You think because you didn’t go to RISD that things like tongs, shards, yokes, and kilns heated to 2,000° Fahrenheit are off limits to you, but that’s not true. You don’t need years of practice to become a glass blower. You just need to visit Gather Glass at 521 Atwells Avenue in Providence and take a class.
Of course, you’ll need years of education and experience to be a good glass blower, like lead glass blower Ben Giguere, who owns and operates the teaching and design studio. But you don’t need to be much good to have fun with it.
Recently, a rainy day drove my son, Nick, his fiancée, Gianna, and their friends Dylan and Alissa—normally ones for outdoor adventure—indoors for an afternoon of working with molten glass at the studio.
“You go throw a dry run of all the steps first,” said Nick. “Then you do it yourself.”
Creating a drinking glass from a “blank” involves twirling the glass onto a rod and blowing from your core into a blowpipe to give your piece its shape. But don’t blow too hard or it won’t look at all like you had hoped. Also, don’t worry if you’re unsure of the exact level of human-lung air pressure that your masterpiece needs. Giguere will offer instruction and encouragement every step of the way.
“Our glass blowing instructors will be right by your side to help throughout the glass making process,” said Giguere. “We will give guidance and help as needed but it’s your object and we like for you do as much of the work as you feel comfortable doing.”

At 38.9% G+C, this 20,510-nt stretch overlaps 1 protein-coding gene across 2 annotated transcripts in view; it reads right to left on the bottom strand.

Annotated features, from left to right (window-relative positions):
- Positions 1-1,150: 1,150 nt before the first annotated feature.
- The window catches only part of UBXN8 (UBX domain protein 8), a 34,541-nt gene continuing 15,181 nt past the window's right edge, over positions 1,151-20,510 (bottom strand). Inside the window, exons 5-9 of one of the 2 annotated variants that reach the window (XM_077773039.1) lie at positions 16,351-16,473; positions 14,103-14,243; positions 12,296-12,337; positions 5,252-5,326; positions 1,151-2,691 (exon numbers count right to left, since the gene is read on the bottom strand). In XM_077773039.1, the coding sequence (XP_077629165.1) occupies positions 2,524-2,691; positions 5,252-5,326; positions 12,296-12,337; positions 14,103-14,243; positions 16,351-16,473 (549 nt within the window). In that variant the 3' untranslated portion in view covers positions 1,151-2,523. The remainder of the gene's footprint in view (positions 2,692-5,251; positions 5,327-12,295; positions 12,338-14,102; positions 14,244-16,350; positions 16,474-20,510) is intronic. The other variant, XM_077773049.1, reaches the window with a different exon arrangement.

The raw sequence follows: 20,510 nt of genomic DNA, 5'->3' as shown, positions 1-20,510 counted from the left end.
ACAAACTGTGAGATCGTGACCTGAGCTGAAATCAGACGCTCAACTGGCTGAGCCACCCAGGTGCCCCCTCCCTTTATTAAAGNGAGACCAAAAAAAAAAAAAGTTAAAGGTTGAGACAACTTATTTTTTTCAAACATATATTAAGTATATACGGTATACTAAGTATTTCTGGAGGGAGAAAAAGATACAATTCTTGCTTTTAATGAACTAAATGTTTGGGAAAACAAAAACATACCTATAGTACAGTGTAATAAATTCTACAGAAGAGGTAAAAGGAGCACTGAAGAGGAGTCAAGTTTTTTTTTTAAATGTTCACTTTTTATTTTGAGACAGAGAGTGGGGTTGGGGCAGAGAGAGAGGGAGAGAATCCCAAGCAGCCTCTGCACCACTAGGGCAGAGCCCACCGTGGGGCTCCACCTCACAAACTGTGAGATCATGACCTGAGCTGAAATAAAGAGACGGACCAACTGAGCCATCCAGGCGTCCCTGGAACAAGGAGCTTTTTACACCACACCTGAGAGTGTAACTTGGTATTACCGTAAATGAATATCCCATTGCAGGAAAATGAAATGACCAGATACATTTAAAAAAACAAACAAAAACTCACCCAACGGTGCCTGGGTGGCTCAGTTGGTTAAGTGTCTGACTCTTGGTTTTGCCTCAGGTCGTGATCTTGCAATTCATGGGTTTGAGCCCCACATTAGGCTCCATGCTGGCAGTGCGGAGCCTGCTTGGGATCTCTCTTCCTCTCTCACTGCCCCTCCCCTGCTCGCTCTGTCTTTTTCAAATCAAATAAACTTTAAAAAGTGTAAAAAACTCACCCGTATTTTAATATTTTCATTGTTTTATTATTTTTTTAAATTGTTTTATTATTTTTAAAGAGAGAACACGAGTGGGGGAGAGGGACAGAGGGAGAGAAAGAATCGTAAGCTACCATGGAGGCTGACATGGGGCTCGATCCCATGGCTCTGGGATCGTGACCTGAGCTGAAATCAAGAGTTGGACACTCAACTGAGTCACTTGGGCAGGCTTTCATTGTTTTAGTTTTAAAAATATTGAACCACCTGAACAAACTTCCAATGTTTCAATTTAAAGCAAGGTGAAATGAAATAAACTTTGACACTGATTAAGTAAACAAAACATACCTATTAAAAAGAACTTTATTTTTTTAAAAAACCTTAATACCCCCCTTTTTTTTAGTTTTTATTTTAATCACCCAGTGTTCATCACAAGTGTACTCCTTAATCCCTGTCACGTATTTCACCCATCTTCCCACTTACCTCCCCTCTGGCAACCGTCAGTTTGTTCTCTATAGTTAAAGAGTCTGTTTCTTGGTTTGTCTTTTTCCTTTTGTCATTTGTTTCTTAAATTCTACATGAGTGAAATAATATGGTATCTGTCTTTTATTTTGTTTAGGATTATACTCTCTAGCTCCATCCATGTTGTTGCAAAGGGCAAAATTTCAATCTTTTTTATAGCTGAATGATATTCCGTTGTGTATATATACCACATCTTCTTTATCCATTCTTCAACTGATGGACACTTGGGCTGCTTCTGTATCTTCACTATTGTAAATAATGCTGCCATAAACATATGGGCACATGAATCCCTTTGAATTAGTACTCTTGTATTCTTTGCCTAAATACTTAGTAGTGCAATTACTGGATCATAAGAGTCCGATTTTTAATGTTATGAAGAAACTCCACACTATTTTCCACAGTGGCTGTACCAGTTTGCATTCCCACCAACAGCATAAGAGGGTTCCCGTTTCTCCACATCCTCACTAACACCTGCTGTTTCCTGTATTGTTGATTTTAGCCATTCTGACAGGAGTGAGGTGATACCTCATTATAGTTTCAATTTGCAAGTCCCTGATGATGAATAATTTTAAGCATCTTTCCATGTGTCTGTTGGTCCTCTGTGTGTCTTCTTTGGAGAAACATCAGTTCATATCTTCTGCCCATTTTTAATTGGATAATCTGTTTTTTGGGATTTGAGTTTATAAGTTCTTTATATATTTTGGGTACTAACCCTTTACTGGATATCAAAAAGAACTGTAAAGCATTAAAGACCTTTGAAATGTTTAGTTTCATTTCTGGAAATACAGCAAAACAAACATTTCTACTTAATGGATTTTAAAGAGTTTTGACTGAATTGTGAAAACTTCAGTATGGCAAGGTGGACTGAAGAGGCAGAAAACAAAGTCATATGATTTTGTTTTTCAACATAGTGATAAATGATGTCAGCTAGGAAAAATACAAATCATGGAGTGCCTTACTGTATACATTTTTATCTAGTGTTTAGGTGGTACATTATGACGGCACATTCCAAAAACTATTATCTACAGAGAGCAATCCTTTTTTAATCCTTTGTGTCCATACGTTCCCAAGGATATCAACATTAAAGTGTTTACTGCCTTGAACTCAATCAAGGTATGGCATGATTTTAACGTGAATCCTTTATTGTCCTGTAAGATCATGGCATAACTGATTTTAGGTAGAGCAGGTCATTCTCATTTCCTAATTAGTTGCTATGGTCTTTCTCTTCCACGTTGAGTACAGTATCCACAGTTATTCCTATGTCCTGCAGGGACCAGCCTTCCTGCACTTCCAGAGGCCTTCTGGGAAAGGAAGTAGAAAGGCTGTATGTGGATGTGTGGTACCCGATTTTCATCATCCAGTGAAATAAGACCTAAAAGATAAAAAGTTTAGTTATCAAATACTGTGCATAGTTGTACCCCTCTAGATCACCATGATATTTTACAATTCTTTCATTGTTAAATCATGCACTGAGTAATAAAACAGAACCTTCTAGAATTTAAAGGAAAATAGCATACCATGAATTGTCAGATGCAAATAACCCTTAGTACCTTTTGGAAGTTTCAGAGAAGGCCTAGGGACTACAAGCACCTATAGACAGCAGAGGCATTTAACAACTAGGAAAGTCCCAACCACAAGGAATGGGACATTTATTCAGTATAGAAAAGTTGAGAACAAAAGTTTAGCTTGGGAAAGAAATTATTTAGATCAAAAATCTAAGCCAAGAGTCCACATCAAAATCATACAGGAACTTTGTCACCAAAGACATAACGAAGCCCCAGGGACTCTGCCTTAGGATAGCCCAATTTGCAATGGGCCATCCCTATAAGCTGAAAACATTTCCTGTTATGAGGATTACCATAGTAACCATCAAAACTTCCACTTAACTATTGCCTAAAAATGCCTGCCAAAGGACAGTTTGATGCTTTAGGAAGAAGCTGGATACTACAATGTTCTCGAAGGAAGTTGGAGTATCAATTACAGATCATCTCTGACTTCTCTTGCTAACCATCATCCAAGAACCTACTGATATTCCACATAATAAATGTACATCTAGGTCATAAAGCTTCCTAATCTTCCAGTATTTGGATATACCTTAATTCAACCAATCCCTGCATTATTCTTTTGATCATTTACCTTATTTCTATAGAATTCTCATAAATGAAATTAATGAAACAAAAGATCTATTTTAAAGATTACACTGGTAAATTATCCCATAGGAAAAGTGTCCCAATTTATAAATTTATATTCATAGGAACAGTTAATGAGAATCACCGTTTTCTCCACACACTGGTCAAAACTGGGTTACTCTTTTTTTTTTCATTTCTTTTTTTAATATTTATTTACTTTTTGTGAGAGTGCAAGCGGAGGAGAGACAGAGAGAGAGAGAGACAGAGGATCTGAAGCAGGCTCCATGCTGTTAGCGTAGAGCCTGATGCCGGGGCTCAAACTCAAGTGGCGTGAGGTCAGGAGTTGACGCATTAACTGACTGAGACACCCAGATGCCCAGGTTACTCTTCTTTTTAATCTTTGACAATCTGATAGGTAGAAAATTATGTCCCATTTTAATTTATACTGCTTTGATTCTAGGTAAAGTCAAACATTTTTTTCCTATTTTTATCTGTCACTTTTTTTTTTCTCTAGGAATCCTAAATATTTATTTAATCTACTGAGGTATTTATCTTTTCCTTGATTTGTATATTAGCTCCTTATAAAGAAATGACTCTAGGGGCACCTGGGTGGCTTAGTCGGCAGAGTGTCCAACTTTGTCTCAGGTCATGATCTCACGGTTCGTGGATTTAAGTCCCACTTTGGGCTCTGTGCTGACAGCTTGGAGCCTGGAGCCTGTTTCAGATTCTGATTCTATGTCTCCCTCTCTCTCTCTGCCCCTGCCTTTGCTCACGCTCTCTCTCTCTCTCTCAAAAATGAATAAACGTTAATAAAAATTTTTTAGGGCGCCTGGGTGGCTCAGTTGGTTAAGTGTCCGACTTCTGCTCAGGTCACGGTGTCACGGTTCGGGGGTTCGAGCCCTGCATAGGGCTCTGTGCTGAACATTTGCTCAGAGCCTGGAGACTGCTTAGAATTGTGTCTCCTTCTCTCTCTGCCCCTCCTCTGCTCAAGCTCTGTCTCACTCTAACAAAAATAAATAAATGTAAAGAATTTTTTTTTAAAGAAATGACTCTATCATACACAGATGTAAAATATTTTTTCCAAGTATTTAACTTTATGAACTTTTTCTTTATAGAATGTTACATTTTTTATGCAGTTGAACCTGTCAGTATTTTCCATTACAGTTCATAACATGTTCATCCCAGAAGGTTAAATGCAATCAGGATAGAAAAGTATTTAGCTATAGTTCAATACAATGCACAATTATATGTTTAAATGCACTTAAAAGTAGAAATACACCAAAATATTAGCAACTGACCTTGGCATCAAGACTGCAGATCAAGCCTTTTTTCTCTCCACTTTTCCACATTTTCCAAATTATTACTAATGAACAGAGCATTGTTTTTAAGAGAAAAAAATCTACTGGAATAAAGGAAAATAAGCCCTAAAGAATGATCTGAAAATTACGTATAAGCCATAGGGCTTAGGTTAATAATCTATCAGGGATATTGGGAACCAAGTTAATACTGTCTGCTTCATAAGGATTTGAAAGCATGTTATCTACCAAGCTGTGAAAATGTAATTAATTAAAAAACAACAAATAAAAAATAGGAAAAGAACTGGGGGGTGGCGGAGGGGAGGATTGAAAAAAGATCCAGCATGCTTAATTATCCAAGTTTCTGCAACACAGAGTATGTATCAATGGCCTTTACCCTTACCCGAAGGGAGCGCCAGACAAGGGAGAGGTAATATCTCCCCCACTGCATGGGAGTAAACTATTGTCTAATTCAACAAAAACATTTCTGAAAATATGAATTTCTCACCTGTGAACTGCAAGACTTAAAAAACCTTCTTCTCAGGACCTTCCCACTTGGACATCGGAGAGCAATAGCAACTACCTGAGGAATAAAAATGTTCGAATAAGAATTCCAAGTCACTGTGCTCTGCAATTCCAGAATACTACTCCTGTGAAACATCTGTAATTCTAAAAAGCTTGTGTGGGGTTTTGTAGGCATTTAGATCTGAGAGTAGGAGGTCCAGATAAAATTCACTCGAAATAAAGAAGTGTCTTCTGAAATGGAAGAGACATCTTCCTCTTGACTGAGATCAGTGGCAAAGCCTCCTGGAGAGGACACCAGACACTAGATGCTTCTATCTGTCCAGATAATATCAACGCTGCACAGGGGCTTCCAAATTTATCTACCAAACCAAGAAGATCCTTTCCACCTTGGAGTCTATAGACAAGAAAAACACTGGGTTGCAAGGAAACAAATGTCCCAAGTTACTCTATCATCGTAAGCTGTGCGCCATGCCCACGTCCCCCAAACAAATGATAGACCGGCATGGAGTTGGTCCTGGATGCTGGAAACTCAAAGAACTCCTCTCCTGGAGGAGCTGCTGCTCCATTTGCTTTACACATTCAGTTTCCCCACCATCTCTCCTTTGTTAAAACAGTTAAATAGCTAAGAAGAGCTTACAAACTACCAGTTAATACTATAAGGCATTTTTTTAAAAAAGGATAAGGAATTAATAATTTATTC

“Everything is hands-on,” said Nick. “Gathering the glass on the rod, bringing it to the yoke, and twirling it to shape it. You do it all yourself.”
The molten glass remains a work in progress through several stages, including another twirling stage where colorful shards are rolled and “stamped” onto the piece from a metal table called a marver. Then it is brought to a second furnace where, 900°F, it “cools.”
There are many stages where the process could take a wrong turn, but there are just as many ways to keep the glass intact. Getting the piece off the rod is one of the biggest challenges. It involves using a mallet. But the instructors are well practiced at guiding students through all the steps, and can also smooth over any mishaps while the glass is still hot.
Giguere said that classes are offered to people of all ages, including children as young as 8 years old. “People seem to enjoy learning about and using the simple tools used to make glass. People also seem to enjoy learning how color is added to glass,” he said. “We also notice that because people interact with glass every day in their lives in such a variety of ways, they enjoy seeing and working with glass in its molten state before it cools.
Visitors leave their masterpieces at the studio to cool and return later to pick them up. “They make sure any sharp ends are smoothed out,” Nick said.
Guiguere added, “Don’t worry, you’ll be safe, you’ll have fun and you’ll make a great glass piece of your own—we promise!”
Nick, Gianna, Dylan, and Alissa now have unique mementos of their rainy day well spent. For more information, visit www.gatherglass.com.